In July, Ohio added 5,300 jobs, an improvement over a dismal June, during which the state lost 8,400 jobs. Those two numbers point to the trend of the past year. The state has struggled to generate jobs, the pace slower than the previous 12 months. Ohio is “stuck,” to borrow from the title of the most recent assessment of the state’s job market by Policy Matters Ohio.
Each Labor Day, the Cleveland-based think tank looks at the annual employment figures. Its “State of Working Ohio 2013,” released over the weekend, starts with a reminder about the depth of the state’s jobs problem. Ohio not only has failed to recover the jobs lost in the Great Recession that began in late 2007. The state stands roughly 400,000 jobs short of the peak before the 2001 recession — 5.2 million jobs today compared to 5.6 million then.
For the past 13 straight months, job growth here has lagged behind the pace of the country as a whole. Policy Matters Ohio went back to the 2005 package of tax cuts, which eased the burden on individuals and businesses, Republicans in charge of the legislative promising a leap forward for the economy. Since then, the state has lost 3.8 percent of its jobs. To be sure, a recession intervened. Yet the country has experienced an increase of 1.8 percent. Other states faced the recession. Still, just three others lost a larger share of jobs.
Only Michigan has fared worse among the states in the Great Lakes region.
Worth adding, as Policy Matters does, is the impact of job losses in the public sector. The spending reductions, initially set in motion under Ted Strickland and then amplified in the first budget under Gov. John Kasich, schools and local governments hit hard, have deepened the problem. In past recessions, employment in the public sector has proved steady, serving to cushion the impact of an economy in trouble.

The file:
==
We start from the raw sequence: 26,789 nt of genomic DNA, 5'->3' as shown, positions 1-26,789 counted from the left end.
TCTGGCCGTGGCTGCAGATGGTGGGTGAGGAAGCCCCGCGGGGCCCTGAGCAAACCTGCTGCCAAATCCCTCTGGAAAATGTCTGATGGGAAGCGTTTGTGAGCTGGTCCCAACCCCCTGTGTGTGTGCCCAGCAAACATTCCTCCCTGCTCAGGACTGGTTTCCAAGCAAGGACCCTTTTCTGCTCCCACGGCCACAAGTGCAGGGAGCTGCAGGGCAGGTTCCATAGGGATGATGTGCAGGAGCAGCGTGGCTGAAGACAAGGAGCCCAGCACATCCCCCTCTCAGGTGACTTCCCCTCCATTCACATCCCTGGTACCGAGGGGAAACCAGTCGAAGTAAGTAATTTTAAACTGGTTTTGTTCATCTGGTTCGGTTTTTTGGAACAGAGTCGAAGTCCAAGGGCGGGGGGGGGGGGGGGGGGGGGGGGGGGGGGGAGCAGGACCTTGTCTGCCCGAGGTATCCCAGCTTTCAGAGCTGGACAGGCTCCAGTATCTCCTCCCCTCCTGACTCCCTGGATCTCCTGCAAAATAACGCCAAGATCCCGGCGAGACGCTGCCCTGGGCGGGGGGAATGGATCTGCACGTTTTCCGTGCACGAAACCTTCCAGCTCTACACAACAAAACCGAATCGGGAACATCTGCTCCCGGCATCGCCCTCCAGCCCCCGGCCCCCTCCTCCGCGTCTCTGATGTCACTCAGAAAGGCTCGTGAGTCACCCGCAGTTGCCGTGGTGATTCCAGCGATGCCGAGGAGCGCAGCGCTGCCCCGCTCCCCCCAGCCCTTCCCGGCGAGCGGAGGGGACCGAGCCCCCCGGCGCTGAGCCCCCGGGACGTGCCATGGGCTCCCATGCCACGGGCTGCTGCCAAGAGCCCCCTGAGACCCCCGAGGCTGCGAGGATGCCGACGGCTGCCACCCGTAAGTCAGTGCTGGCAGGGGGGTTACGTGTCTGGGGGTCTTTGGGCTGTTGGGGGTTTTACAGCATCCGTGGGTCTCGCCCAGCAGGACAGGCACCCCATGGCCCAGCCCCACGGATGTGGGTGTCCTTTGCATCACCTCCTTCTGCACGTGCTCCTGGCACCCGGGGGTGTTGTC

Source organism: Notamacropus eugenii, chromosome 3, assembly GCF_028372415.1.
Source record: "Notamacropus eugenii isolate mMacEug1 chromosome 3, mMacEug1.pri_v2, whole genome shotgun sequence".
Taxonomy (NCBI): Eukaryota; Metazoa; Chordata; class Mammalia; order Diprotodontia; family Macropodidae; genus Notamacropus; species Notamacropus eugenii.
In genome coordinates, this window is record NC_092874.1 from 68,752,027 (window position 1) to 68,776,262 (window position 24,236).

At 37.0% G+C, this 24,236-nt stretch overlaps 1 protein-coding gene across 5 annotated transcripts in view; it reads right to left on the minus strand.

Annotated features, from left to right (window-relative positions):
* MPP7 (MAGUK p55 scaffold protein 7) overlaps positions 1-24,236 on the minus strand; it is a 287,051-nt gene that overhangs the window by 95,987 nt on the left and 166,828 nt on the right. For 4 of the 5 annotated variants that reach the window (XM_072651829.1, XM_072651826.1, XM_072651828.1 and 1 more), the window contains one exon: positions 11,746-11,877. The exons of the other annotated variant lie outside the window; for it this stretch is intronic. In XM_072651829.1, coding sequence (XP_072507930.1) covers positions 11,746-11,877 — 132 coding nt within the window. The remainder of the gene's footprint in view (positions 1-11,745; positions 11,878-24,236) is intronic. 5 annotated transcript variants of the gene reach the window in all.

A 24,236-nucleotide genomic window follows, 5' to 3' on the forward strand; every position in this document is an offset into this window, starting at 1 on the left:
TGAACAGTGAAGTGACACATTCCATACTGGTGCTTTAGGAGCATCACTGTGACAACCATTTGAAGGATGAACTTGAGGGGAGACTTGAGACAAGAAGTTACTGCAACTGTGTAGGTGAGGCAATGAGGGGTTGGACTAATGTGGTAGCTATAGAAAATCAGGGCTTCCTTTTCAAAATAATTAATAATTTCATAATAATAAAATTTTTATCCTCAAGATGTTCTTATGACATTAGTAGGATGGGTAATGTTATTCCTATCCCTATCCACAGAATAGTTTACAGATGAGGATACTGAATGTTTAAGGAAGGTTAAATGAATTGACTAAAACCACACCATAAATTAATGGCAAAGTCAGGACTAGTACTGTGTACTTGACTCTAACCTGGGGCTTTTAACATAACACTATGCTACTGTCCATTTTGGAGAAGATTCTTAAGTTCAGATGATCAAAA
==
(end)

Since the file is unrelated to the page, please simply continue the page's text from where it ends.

If Ohio has yet to make up the employment losses of the past decade, it follows that the portion of the population with a job has fallen sharply, many giving up the search for work. Policy Matters notes that in 2012, male participation in the labor force fell to an all-time low (going back 33 years), and the female rate has declined four straight years.
The median wage in Ohio rose two cents last year. Yet the wage remains essentially stuck, at $15.54 per hour, or at the same level in inflation-adjusted dollars as in 1983. A generation ago, the Ohio median wage exceeded the rate for the country by $1.50 per hour. Today, the state has fallen behind by nearly 75 cents.
Gov. Kasich and his Republican allies promise better days, arguing mainly that reductions in state income taxes will generate economic activity and job creation. Tax rates soon will be nearly one-third lower than a decade ago, and the governor talks about wanting to take the rates even lower. Unfortunately, there is little evidence to suggest such a course will make much of a difference.
If anything, such a depletion of revenue works against steps that do make a difference — for individuals and the entire state. From the Federal Reserve Bank of Cleveland to a recent report from the Economic Analysis and Research Network, the evidence shows that states with higher levels of education enjoy higher compensation and productivity. That is a path the state must follow if it truly is determined to get unstuck.